Pakistan Post
is the leading Pakistani American newspaper that has played pivotal role in breaking stories about changing political governments in Pakistan. In Pakistan Post’s New York office, Mr. Naeem Bokhari’s letter was translated and printed for the very first time in February 2007. The letter’s publication resulted in a bigger controversy of freedom of justice and speech in Pakistan. This letter brought about the discussion of the returning of army to barracks in Pakistan; Pakistan Post had also predicted the massacre in Karachi of May 12th, 2007 and its consequences on Mutahidda Quami Movement (MQM), Pakistan Post had given Prime Minster Mir Zafarullah Khan Jamali’s date of resignation ten weeks prior to his resignation in 2004, and Pakistan Post had mentioned Mr. Bulkh Sher Mazari’s name as the interim Prime Minster in 1992 when only a chosen few in Pakistan knew about him, seven months before he took oath as an interim Prime Minister.

Pakistan Post has also been remarkable in printing stories about so called community leaders of Pakistani American as well as Canadian community. Pakistan Post has also have the honor of interviewing elected officials from U.S House of Representatives, New York State Assembly and New York City Council. We have interviewed Director of U.S. Citizenship and Immigration Services of New York region, FBI personnel from New York as well as Houston, and officials from U.S. Department of Homeland Security about issues of South Asian community.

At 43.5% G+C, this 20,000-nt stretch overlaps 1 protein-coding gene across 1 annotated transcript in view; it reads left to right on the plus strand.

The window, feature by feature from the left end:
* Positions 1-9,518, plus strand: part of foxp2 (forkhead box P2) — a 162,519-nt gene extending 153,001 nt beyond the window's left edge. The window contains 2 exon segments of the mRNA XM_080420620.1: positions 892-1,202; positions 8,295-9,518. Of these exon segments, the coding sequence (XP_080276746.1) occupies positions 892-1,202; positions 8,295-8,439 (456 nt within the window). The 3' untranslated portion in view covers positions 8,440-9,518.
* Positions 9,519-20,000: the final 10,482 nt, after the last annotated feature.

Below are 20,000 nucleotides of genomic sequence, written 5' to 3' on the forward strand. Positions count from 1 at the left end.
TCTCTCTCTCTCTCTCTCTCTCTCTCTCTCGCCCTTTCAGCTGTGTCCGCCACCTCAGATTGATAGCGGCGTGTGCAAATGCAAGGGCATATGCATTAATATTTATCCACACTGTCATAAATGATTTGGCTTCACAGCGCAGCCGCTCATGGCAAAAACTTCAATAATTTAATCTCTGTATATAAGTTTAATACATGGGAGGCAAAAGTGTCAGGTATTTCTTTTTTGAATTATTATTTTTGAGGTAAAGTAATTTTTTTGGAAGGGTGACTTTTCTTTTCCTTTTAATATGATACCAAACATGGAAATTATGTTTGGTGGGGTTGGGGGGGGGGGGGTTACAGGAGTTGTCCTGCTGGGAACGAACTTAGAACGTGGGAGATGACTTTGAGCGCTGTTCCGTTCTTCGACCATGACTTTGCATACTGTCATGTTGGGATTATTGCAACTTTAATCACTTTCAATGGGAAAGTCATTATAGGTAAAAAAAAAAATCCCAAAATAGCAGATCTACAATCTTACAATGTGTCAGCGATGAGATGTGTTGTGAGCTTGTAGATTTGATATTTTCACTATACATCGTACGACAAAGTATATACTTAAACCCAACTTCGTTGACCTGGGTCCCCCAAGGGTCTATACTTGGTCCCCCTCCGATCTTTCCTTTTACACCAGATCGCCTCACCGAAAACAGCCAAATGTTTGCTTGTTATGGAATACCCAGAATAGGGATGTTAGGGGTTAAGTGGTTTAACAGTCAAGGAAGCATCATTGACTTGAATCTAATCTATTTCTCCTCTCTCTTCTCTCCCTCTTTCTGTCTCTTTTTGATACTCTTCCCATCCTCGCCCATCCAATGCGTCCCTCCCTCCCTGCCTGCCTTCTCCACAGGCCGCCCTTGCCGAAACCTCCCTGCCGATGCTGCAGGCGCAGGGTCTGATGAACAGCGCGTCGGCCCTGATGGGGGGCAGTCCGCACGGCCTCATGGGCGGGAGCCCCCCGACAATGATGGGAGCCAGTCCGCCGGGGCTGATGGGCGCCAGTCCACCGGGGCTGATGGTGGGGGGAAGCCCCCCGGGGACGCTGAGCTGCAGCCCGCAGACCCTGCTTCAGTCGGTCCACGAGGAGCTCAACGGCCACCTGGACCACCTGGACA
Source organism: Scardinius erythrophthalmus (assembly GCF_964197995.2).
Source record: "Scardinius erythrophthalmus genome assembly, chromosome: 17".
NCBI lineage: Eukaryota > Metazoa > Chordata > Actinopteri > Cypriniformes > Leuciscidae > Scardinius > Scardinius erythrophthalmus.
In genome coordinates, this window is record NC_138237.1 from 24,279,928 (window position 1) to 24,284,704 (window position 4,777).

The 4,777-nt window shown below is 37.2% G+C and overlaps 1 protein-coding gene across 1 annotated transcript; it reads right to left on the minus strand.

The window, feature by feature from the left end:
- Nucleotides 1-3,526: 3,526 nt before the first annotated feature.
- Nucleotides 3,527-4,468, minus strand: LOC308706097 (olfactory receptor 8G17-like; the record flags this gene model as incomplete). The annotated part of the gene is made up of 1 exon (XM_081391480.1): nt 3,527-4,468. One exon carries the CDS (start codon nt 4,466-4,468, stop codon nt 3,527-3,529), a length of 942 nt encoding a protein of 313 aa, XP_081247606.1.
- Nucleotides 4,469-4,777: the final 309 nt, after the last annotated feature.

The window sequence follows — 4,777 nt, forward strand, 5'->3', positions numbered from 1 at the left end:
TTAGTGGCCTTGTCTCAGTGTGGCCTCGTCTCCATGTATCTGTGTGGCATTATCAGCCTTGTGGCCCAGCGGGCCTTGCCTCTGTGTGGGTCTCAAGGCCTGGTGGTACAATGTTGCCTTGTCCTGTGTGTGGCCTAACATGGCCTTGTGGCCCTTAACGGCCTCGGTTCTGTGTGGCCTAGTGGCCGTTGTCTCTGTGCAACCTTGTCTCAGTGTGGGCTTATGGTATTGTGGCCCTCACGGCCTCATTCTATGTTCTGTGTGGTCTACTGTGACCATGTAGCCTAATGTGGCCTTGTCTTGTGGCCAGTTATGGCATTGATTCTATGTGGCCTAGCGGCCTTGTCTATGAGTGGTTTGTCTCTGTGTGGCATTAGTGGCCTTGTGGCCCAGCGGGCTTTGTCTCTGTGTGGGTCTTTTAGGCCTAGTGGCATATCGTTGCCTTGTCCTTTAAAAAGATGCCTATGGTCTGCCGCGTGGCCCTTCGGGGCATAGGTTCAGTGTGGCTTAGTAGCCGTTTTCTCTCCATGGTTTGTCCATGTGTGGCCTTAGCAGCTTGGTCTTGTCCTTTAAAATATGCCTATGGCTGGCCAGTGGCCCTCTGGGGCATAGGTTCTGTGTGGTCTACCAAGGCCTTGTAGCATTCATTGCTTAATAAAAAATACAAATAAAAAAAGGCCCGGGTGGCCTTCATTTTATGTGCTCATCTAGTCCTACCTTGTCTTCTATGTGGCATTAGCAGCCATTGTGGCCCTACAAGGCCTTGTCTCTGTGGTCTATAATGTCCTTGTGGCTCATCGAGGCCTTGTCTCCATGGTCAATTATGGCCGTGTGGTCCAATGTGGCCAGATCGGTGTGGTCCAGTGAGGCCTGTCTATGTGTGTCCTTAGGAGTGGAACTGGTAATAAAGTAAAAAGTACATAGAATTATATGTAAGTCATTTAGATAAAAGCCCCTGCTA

Keeping in mind the changing trends, Pakistan Post felt the need of involving the Pakistan American/Canadian youth in the community and the society at large. With the transformation of the magazine into English called “Generation Next,” we have successfully involved South Asian communities - as the English language has broad based appeal. With discussions among the youth about topics they feel strongly about, interviews indicating the problems and the outlook of youth, and articles that depict the North American culture of people of South Asian background, Generation Next has given much needed voice to South Asian youth.

In New York City, we have circulation of about 25,000 to 30,000 copies; in Queens this circulation is about 15, 000 copies and is circulated in areas such as Astoria, Jackson Heights, Jamaica, Flushing, Ozone Park and a few other places. In Brooklyn, the circulation is about 18,000 copies and the newspaper is distributed along Coney Island Av., up to Brighton Beach. Within the tristate area, there is viable Pakistani American community of 400,000. In Long Island, there are about 20,000 households in Nassau and Suffolk County.